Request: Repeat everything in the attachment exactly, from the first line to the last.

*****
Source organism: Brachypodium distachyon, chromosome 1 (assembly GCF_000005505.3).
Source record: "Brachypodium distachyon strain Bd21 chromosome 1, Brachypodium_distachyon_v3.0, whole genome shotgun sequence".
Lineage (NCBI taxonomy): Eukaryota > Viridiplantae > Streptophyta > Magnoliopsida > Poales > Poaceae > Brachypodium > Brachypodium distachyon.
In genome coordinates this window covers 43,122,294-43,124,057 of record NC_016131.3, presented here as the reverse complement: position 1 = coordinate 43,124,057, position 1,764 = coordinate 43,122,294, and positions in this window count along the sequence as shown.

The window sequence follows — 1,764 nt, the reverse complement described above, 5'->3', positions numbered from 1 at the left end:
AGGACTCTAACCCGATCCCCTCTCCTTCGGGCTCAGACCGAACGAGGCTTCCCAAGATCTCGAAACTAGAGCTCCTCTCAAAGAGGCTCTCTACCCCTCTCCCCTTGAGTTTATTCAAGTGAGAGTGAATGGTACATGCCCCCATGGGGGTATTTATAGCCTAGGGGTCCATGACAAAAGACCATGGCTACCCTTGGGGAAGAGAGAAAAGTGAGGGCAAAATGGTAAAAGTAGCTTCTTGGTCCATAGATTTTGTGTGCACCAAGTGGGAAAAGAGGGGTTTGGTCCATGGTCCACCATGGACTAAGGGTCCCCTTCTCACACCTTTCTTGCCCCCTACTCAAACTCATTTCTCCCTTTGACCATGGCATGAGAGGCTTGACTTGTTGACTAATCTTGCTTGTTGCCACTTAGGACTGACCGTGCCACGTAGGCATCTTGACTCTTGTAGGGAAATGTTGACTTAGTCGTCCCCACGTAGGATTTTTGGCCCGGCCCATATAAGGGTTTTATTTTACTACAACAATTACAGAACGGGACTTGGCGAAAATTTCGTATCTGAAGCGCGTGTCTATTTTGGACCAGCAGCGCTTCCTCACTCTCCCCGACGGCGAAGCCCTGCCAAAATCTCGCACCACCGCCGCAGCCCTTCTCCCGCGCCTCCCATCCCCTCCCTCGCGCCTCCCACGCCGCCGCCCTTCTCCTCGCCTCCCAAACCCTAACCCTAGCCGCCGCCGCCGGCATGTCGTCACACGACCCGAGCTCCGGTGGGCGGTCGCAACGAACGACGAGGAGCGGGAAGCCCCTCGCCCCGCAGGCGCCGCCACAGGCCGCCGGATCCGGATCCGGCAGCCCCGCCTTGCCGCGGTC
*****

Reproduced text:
Source organism: Brachypodium distachyon, chromosome 1 (assembly GCF_000005505.3).
Source record: "Brachypodium distachyon strain Bd21 chromosome 1, Brachypodium_distachyon_v3.0, whole genome shotgun sequence".
Lineage (NCBI taxonomy): Eukaryota > Viridiplantae > Streptophyta > Magnoliopsida > Poales > Poaceae > Brachypodium > Brachypodium distachyon.
In genome coordinates this window covers 43,122,294-43,124,057 of record NC_016131.3, presented here as the reverse complement: position 1 = coordinate 43,124,057, position 1,764 = coordinate 43,122,294, and positions in this window count along the sequence as shown.

The window sequence follows — 1,764 nt, the reverse complement described above, 5'->3', positions numbered from 1 at the left end:
AGGACTCTAACCCGATCCCCTCTCCTTCGGGCTCAGACCGAACGAGGCTTCCCAAGATCTCGAAACTAGAGCTCCTCTCAAAGAGGCTCTCTACCCCTCTCCCCTTGAGTTTATTCAAGTGAGAGTGAATGGTACATGCCCCCATGGGGGTATTTATAGCCTAGGGGTCCATGACAAAAGACCATGGCTACCCTTGGGGAAGAGAGAAAAGTGAGGGCAAAATGGTAAAAGTAGCTTCTTGGTCCATAGATTTTGTGTGCACCAAGTGGGAAAAGAGGGGTTTGGTCCATGGTCCACCATGGACTAAGGGTCCCCTTCTCACACCTTTCTTGCCCCCTACTCAAACTCATTTCTCCCTTTGACCATGGCATGAGAGGCTTGACTTGTTGACTAATCTTGCTTGTTGCCACTTAGGACTGACCGTGCCACGTAGGCATCTTGACTCTTGTAGGGAAATGTTGACTTAGTCGTCCCCACGTAGGATTTTTGGCCCGGCCCATATAAGGGTTTTATTTTACTACAACAATTACAGAACGGGACTTGGCGAAAATTTCGTATCTGAAGCGCGTGTCTATTTTGGACCAGCAGCGCTTCCTCACTCTCCCCGACGGCGAAGCCCTGCCAAAATCTCGCACCACCGCCGCAGCCCTTCTCCCGCGCCTCCCATCCCCTCCCTCGCGCCTCCCACGCCGCCGCCCTTCTCCTCGCCTCCCAAACCCTAACCCTAGCCGCCGCCGCCGGCATGTCGTCACACGACCCGAGCTCCGGTGGGCGGTCGCAACGAACGACGAGGAGCGGGAAGCCCCTCGCCCCGCAGGCGCCGCCACAGGCCGCCGGATCCGGATCCGGCAGCCCCGCCTTGCCGCGGTC